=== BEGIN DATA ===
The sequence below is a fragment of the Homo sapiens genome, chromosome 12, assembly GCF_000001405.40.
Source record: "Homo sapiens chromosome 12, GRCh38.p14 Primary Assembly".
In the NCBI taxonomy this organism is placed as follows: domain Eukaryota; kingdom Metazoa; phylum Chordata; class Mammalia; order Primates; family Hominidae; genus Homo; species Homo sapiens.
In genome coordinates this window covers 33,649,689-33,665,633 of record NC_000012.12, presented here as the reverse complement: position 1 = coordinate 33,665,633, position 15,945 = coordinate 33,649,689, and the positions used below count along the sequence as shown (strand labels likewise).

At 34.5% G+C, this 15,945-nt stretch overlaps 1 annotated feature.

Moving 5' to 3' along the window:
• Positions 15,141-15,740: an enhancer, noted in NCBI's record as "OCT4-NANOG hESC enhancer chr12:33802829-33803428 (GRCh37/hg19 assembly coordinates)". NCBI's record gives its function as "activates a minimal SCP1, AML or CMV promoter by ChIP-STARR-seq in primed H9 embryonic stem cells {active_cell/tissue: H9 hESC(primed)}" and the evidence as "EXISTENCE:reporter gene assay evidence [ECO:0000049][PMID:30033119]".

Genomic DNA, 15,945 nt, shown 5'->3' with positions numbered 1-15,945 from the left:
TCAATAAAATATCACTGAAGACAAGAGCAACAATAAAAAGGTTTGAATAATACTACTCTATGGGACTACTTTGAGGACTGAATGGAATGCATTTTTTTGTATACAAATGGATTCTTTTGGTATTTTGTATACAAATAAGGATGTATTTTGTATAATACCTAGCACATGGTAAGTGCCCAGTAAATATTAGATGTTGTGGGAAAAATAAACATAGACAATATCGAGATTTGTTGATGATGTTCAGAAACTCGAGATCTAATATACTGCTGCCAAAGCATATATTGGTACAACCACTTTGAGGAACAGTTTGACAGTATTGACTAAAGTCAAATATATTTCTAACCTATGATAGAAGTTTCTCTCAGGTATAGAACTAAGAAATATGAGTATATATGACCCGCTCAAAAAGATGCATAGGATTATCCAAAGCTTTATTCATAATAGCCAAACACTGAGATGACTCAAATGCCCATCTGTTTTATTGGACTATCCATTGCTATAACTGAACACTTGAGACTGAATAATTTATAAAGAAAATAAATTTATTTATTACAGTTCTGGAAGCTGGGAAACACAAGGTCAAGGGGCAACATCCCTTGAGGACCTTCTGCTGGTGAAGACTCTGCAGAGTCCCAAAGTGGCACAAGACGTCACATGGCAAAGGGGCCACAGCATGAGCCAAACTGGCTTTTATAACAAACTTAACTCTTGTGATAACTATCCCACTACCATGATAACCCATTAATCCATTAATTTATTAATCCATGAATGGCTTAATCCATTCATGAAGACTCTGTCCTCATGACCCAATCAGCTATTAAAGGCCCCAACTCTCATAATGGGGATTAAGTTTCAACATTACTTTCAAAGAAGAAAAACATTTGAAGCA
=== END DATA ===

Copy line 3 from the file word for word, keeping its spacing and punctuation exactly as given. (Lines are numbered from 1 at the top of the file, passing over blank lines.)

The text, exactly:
In the NCBI taxonomy this organism is placed as follows: domain Eukaryota; kingdom Metazoa; phylum Chordata; class Mammalia; order Primates; family Hominidae; genus Homo; species Homo sapiens.